“Entrepreneurs will welcome the introduction of a reduced CGT rate of 20% on the disposal in whole or in part of their business up to an overall limit of €1m in chargeable gains.  But, they will have to wait for the Finance Bill next week to understand what conditions need to be satisfied to qualify for the reduced rate of CGT.

“While this is a step in the right direction, the 20% rate is still double the rate that applies to entrepreneurs across the border in the UK. UK entrepreneurs also have the benefit of a £10m chargeable gain limit compared to just €1m under the budget proposals. Practically, what this means is that once Irish entrepreneurs personally extract value from the business they will suffer CGT at 33% on amounts over €1m, whereas UK based entrepreneurs can enjoy a rate of 10% up to £10m and 28% on the excess.

“A form of rollover relief for entrepreneurs whereby CGT is deferred until the replacement investment is disposed of could have been more effective in encouraging reinvestment by serial entrepreneurs.”

Mark Redmond, Chief Executive, American Chamber of Commerce Ireland

Central to Minister Noonan’s budget yesterday was a commitment to ‘boost productivity, foster innovation and remove barriers to employment.’ This is an ambition which will be welcomed by the 700 US companies who employ over 140,000 people in this country.

The measures announced will also be welcomed by the Irish taxpayers and will improve consumer spending in the economy.  From the standpoint of the FDI the reductions in the USC rates will help Ireland to retain and attract talent.  We would like to see this trend in personal taxation continue through successive Budgets - as this will improve the case for investing in Ireland.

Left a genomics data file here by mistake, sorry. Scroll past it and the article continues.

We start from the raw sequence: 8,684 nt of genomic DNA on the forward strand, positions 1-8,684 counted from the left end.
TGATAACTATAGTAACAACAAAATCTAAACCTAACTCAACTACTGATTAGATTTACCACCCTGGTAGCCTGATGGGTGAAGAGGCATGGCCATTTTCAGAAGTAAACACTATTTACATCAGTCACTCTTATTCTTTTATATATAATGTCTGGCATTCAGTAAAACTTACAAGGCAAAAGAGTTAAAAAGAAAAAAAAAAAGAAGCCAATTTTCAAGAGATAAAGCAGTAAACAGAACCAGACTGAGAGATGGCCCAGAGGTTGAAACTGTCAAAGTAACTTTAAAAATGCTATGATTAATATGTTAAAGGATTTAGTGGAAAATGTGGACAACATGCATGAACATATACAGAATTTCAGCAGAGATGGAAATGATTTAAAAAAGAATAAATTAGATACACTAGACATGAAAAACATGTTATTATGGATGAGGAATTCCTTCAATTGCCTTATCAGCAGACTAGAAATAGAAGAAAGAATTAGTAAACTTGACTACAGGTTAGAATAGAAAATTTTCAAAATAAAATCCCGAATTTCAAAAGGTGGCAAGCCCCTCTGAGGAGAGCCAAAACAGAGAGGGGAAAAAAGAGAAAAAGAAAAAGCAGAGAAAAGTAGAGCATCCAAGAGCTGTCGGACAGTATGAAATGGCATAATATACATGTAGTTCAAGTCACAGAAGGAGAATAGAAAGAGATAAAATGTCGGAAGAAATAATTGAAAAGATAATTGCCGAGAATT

Multi-nationals are increasingly engaged with local enterprise and start-up ecosystems, so the measures announced today to promote entrepreneurs are very welcome.  The introduction of a new tax credit, plus the commitment to continue increasing this in future Budgets, coupled with the changes to capital gains tax, will encourage more people to start their own businesses which will resonate internationally.

These and other measures such as the updated International Tax Strategy are business and investment friendly measures, as they bring tax certainty to the fore, which is easily understood by the people making the decisions to locate their businesses outside of the US and elsewhere – important decisions to an economy such as ours, which has always performed well in delivering FDI into the local economy.

Ireland has always excelled when it comes to attracting Foreign Direct Investment. However we must always to give ourselves every possible advantage, particularly in the face of increased global competition. This will be best achieved by focussing on innovation to drive economic growth in Ireland.